Friday, February 27, 2009

Consulting With Guides

Getting back into the swing of reading along in "12 Secrets of Highly Creative Women" with the book blogging group, Next Chapter. I'm a week behind, so there will be two posts in a row to catch me back up.

This seventh chapter is all about how to overcome the challenge of isolation and loneliness as an artist/creative, with all kinds of great questions to consider about the guidance you got as a child from your family, later in life from people outside your family and what works best for you and what you need in the future going forward.
I was lucky as a child to be so encouraged in my creativity by both of my parents. They were great examples of how to be creative in your own individual way that works for you. My grandparents and other relatives too were very inspirational by the many examples of throwing yourself into hobbies or creative pursuits to get through life and make it better as you go along.

As I went through life I think that I had some pretty good teachers and guides up and through the college years.
One of the most influential was a summer school teacher that I had where we did patchwork, between fourth and fifth grade. I don't remember much about her, but I do remember the freedom and "what happens if you did this or that" kind of spontaneity of approach to the subject she brought. That really stuck with me and informs my method of working to this day.

The first formal class I took in the quilting world was from Therese May, (a long time ago in 2000), another free-spirited creative teacher, with a similar "what-if" approach to learning to quilt spontaneously.

And more recently I took advantage of Gabrielle Swain's offer to pass on what she'd been learning about life/art coaching from Eric Maisel when she offered her Creative Sparks month to month mentoring last year. That was a really valuable experience for me, and I refer back to my notes and re-read her critiques and advice very frequently.

I find one of the most inspirational things for me is reading books written about or by creative women where they detail how they've figured this out for themselves. Some of these books would include
Women Who Run with the Wolves by Clarissa Pinkola Estes,
Twyla Tharps' great book, The Creative Habit: Learn It and Use It for Life
and although not all the essays are written by women the anthology edited by Rick Benzel,Inspiring Creativity: An Anthology of Powerful Insights and Practical Ideas to Guide You to Successful Creating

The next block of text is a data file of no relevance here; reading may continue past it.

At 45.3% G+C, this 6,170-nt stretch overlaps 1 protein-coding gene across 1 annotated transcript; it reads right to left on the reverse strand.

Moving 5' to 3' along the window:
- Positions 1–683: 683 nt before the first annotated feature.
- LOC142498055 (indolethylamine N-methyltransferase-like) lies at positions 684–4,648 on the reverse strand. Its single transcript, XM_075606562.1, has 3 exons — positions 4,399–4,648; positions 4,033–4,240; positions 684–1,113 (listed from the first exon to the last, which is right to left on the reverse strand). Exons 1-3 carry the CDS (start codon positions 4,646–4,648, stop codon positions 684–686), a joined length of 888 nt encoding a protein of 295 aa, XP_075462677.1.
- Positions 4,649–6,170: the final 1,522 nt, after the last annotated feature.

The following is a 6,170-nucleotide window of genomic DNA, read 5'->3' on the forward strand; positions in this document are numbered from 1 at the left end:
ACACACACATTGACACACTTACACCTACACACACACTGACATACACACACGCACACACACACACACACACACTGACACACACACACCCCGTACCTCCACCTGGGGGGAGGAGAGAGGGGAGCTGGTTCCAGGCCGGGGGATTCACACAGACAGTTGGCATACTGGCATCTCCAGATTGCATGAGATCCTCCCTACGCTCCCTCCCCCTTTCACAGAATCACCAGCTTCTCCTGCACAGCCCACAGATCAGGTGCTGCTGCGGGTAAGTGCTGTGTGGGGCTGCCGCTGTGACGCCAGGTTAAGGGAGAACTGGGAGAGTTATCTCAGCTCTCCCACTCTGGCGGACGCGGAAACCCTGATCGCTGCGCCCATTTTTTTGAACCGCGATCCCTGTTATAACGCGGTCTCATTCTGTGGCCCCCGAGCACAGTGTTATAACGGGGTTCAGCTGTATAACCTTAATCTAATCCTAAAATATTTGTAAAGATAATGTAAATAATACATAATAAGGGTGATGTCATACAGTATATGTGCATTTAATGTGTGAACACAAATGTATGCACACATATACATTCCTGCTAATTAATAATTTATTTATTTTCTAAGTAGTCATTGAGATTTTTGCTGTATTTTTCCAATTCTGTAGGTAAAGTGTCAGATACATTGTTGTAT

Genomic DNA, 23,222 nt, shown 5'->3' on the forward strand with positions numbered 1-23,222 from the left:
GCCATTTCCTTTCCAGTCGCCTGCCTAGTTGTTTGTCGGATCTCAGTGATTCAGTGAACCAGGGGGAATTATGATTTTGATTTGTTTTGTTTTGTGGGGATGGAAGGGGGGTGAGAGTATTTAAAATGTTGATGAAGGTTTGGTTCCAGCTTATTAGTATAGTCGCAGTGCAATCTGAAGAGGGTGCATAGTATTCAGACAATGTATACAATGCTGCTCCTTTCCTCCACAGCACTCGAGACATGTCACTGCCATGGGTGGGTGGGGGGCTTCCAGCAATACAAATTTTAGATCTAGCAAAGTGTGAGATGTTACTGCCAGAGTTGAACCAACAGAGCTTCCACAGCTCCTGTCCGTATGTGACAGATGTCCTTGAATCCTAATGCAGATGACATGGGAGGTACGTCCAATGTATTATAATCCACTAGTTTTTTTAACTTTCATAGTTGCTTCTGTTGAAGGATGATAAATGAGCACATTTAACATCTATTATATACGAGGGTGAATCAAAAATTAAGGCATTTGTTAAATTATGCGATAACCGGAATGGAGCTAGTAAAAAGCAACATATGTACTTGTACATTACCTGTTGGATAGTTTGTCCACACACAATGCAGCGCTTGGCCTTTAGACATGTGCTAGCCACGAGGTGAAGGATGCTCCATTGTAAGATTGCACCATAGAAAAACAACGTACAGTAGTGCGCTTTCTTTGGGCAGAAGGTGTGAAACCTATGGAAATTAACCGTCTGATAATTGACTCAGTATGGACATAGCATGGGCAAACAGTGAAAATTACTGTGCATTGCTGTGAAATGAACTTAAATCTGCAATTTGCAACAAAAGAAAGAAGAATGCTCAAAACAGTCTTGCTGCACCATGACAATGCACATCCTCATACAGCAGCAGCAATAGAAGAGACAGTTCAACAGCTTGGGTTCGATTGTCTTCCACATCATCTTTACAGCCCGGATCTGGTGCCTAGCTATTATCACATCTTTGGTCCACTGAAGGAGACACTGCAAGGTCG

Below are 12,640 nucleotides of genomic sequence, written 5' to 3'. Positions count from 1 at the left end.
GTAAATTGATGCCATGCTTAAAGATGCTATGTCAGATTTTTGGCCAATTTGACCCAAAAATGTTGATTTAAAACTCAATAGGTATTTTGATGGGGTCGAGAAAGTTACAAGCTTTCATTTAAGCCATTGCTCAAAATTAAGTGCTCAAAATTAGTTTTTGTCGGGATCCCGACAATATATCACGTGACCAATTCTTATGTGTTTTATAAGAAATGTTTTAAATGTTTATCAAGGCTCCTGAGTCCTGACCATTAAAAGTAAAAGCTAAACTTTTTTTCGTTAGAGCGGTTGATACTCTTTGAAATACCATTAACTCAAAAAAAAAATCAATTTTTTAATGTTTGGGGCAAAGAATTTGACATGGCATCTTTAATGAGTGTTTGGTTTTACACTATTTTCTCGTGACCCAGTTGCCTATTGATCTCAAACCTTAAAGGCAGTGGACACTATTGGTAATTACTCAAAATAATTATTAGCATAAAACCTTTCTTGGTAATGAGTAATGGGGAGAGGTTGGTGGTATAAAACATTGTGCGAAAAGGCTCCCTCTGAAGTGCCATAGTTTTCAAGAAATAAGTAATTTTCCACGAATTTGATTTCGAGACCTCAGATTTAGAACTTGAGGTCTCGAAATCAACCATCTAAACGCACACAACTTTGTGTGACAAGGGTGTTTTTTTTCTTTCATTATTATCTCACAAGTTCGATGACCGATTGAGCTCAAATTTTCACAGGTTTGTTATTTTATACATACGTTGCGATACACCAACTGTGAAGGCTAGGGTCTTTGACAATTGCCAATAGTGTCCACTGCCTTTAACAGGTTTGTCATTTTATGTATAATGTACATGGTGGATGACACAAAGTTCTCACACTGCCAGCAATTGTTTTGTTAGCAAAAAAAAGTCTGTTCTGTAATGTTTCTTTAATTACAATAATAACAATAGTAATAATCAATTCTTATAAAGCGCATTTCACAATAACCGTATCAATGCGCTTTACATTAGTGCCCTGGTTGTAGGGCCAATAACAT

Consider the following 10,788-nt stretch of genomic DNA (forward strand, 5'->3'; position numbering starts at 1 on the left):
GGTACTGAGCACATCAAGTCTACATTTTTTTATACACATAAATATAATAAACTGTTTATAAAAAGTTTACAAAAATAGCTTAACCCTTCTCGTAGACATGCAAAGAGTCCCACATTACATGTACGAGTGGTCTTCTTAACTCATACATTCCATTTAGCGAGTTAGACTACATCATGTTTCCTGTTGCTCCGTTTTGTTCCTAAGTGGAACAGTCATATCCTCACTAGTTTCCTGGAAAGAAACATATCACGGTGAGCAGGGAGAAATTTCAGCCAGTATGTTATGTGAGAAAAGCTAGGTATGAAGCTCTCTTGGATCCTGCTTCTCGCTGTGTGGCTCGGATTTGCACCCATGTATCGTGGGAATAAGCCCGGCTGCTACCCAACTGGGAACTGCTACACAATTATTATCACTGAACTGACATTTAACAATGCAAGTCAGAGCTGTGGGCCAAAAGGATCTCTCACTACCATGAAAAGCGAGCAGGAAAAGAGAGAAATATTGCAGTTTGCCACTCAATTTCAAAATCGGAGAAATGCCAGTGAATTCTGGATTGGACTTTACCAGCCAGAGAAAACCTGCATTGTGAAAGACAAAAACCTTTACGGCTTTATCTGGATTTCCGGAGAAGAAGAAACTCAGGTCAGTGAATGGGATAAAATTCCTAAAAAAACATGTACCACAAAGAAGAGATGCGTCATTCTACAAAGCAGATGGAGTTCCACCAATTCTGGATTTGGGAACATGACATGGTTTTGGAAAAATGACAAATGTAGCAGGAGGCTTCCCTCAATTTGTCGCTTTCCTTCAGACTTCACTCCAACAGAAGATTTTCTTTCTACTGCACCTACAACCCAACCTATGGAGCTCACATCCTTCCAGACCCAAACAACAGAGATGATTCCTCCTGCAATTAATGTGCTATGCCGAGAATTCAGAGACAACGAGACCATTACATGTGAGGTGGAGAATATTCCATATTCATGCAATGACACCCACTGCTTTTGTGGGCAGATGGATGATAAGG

Those are just three that I can think of right off the top of my head out of the many books I've read over the last few years. Advisors or guides in book form are convenient for me, as I don't always feel up to having face-to-face interaction with people. This is just reality for me, so I'm really lucky that the internet exists with all those interesting and inspiring groups out there, just waiting for people to jump in and participate from whatever point they happen to be at.
In person groups are good too, in moderation I've found, otherwise they can turn into too much politic-y and time-sucky situations. The one I've stuck with and done the most with is CQFA. We only meet once every other month, so the time committment isn't too much, and I almost always come away inspired and renewed by interacting with these creative fiber-obsessed women.

In the book, there is a list of guidance options to consider and I found myself checking off all of them, as ones that I had pursued, already have, or want to continue with. So it seems that I've got this particular subject somewhat in hand (though not in control of course!).

My favorite quote from the chapter which I'll leave you with was from Helen Keller: "When indeed shall we learn that we are all related one to the other, that we are all members of one body?"


Caroline said...

It sounds like you've been blessed with people guides one way or another.

I know lots of women get a lot our of Women Who Run with the Wolves - but I tried to read it a couple of times and now I've given the book away...

Laume said...

I'm probably the last woman in the US who hasn't read Women/Wolves. I love Eric Maisel's work for the most part and so I'll go check out the Gabriel Swain link.
I find I don't feel a strong need for collaborative work at this point in my life. Not that I haven't enjoyed it when I have done it, but I have plenty of ideas, just not time to do it in, or more to the point, focus in which to find the time. It is in my larger goals for this year though to find and attend an art workshop or class or some such thing. Because of the CA salary slashing though, I'm gonna have to look long and hard to find one nearby that I can afford. Much more difficult here than in your neck of the woods.